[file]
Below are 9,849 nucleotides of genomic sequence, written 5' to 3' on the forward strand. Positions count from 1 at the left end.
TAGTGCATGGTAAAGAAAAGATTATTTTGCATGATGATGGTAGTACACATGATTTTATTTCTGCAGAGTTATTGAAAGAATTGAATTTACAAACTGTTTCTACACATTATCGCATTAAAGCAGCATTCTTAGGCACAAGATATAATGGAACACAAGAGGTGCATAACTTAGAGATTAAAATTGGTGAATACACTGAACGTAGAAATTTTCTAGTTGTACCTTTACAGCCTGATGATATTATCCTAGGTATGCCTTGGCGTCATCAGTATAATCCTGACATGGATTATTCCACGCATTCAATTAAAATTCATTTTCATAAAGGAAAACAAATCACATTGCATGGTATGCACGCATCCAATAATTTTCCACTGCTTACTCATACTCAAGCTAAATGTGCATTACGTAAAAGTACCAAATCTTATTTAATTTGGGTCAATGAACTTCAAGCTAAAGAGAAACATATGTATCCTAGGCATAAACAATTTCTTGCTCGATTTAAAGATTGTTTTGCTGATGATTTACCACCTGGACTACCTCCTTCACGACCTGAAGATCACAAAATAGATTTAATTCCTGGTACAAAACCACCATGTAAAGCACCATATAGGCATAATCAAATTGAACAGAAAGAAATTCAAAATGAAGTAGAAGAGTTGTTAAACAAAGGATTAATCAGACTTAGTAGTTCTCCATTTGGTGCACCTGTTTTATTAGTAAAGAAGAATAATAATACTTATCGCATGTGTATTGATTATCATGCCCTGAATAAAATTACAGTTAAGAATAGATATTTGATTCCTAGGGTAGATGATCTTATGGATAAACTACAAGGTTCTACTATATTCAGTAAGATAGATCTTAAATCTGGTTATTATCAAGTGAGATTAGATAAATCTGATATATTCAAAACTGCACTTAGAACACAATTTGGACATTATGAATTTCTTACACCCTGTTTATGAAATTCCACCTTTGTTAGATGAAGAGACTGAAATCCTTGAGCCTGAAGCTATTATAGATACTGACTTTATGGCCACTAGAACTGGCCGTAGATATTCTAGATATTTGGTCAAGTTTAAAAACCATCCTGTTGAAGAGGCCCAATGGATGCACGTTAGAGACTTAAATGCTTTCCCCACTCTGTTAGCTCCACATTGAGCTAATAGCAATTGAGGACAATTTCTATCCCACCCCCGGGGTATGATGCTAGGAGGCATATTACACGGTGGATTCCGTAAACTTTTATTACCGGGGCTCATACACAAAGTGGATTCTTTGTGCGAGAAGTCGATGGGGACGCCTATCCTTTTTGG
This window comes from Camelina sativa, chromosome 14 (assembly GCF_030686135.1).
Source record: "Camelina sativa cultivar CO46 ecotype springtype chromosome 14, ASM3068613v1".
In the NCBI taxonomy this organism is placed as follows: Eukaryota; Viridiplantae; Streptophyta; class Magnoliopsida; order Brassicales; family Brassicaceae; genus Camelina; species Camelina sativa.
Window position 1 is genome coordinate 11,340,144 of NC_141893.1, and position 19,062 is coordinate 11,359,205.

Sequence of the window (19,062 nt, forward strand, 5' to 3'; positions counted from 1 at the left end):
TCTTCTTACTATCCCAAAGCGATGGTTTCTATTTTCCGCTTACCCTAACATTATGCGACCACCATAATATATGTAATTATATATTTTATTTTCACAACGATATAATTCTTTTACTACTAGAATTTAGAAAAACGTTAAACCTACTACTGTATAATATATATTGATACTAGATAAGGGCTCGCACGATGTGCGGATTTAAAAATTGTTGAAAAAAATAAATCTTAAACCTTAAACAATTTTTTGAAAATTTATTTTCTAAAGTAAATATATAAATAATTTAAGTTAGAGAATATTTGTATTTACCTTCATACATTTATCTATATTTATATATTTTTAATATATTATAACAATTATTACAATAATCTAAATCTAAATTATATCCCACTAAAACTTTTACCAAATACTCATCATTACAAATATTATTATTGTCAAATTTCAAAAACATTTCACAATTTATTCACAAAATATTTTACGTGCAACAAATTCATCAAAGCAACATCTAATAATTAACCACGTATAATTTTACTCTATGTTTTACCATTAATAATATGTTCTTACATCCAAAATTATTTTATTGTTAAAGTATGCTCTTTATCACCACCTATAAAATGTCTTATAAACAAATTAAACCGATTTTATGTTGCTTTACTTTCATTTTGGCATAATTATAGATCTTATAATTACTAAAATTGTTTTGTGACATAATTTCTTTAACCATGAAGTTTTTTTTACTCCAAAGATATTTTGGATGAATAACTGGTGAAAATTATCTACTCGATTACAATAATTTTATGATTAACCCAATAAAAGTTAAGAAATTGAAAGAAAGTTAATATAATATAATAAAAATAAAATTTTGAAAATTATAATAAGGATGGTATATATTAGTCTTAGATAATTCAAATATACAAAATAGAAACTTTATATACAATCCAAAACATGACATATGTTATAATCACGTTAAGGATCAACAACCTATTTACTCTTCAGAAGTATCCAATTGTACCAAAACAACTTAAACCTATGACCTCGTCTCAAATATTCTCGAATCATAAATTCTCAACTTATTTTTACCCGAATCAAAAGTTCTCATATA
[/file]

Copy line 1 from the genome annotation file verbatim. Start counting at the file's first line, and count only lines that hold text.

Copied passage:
Below are 9,849 nucleotides of genomic sequence, written 5' to 3' on the forward strand. Positions count from 1 at the left end.